Episode 199 - Paul Woodbury on DNA Controversy / NexGen Invites Young Genealogists

podcast episode Jul 16, 2017

Host Scott Fisher opens the Extreme Genes 4th anniversary show with David Allen Lambert, Chief Genealogist for the New England Historic Genealogical Society and AmericanAncestors.org. David reports from Knoxville where he is part of a convention of the Sons of the American Revolution. David then congratulates Fisher on a remarkable new adventure for him. Listen to the show to find out it is.  David then reveals a terrific new source being released jointly by NEHGS and the General Society of Mayflower Descendants as they prepare for the 400th anniversary in 2020. Next, David tells us about a girl born into a family in South Carolina. What makes her unique is that she is a first in her family in 137 years. The guys will explain why her family is so excited. Then, David reveals the passing of one of the cast members of the original “Roots” TV show. And, some early mug shots have been shared in an ebook. Find out what makes these pictures special. Might your ancestor be among them?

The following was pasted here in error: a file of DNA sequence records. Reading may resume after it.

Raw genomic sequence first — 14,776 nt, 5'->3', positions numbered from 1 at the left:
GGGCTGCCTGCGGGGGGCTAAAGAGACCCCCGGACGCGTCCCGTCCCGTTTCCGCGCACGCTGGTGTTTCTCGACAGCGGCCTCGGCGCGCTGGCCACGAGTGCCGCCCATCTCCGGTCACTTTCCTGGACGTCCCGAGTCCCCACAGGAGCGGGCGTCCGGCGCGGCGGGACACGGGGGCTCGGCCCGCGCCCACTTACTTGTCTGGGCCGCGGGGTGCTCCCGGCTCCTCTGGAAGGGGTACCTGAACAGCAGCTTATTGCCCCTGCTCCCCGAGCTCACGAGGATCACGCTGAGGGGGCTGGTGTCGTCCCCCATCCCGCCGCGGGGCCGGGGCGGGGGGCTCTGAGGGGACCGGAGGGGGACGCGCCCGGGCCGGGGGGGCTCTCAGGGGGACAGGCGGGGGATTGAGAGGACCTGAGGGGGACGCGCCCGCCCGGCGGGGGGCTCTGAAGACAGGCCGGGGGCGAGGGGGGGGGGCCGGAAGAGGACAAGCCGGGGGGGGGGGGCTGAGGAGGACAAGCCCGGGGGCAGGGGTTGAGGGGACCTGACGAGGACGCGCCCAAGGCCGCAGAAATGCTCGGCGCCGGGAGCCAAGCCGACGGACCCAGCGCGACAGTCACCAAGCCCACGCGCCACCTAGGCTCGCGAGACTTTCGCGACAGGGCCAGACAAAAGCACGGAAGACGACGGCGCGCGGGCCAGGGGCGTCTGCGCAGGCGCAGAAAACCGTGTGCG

In the second segment, Fisher visits with DNA specialist Paul Woodbury from LegacyTree.com. A recent article by a science community has taken to task a certain aspect of DNA testing results.  Hear what it is and what Paul has to say about it.

Then, Melanie McComb of Syracuse, New York, who started her research at age 18, talks about the Next Gen Genealogy Network which aims to teach and bring together younger genealogical researchers. It’s free to join and easy to participate in. Melanie will share the details on that as well as her blog, TheShamrockGenealogist.com.

Then, Tom Perry, the Preservation Authority, returns to talk about how to preserve what you have already digitally preserved! (Does it ever end?!)

That’s all this week on Extreme Genes, America’s Family History Show!

Transcript of Episode 199

Host: Scott Fisher with guest David Allen Lambert

Segment 1 Episode 199